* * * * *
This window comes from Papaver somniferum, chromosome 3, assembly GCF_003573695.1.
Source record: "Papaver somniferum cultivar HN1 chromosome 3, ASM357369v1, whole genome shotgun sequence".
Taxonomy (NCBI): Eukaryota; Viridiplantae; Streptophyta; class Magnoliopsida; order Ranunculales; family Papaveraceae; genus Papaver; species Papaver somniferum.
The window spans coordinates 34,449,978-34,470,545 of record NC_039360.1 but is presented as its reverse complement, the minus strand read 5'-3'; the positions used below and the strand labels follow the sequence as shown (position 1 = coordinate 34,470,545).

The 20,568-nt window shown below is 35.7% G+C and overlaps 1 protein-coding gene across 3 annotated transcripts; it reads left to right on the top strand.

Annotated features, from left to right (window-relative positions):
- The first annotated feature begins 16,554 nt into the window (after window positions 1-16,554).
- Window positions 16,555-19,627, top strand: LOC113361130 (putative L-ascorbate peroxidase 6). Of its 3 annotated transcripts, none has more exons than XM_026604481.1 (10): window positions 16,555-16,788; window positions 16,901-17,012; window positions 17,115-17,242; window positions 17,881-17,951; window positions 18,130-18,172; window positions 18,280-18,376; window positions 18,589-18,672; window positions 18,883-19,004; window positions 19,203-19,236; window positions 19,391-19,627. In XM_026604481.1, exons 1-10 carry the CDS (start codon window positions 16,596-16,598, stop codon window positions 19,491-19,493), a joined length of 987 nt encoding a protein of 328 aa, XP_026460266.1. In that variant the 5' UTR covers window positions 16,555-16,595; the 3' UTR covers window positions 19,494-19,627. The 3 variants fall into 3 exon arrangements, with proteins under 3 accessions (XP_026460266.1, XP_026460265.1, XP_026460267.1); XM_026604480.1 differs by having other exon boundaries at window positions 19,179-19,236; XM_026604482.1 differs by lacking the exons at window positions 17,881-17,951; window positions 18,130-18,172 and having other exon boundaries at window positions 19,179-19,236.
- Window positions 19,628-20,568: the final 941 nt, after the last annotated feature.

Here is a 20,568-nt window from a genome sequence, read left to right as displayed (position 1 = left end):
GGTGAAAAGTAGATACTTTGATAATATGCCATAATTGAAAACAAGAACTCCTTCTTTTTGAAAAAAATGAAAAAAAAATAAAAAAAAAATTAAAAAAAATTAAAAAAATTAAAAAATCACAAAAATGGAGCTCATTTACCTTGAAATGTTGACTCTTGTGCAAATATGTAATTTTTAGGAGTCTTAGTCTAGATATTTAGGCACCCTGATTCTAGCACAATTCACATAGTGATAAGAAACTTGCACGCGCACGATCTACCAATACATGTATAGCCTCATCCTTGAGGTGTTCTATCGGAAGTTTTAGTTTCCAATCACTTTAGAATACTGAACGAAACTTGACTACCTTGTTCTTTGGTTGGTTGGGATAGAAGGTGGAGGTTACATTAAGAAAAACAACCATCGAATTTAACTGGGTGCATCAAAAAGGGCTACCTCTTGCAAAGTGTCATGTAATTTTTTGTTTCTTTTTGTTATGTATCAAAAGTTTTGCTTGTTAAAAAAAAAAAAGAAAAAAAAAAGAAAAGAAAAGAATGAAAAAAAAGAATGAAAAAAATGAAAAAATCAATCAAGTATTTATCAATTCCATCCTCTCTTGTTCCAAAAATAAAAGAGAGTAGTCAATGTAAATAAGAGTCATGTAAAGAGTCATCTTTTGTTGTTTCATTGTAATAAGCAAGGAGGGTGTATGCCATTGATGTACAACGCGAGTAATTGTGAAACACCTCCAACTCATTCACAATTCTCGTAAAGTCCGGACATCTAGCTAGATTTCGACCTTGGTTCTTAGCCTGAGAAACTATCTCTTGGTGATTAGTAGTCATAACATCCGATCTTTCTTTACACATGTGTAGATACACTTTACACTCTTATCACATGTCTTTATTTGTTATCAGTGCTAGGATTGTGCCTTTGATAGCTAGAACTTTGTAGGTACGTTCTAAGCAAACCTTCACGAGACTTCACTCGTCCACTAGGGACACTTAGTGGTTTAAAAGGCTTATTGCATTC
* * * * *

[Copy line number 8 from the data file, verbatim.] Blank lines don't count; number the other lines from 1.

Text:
- Window positions 16,555-19,627, top strand: LOC113361130 (putative L-ascorbate peroxidase 6). Of its 3 annotated transcripts, none has more exons than XM_026604481.1 (10): window positions 16,555-16,788; window positions 16,901-17,012; window positions 17,115-17,242; window positions 17,881-17,951; window positions 18,130-18,172; window positions 18,280-18,376; window positions 18,589-18,672; window positions 18,883-19,004; window positions 19,203-19,236; window positions 19,391-19,627. In XM_026604481.1, exons 1-10 carry the CDS (start codon window positions 16,596-16,598, stop codon window positions 19,491-19,493), a joined length of 987 nt encoding a protein of 328 aa, XP_026460266.1. In that variant the 5' UTR covers window positions 16,555-16,595; the 3' UTR covers window positions 19,494-19,627. The 3 variants fall into 3 exon arrangements, with proteins under 3 accessions (XP_026460266.1, XP_026460265.1, XP_026460267.1); XM_026604480.1 differs by having other exon boundaries at window positions 19,179-19,236; XM_026604482.1 differs by lacking the exons at window positions 17,881-17,951; window positions 18,130-18,172 and having other exon boundaries at window positions 19,179-19,236.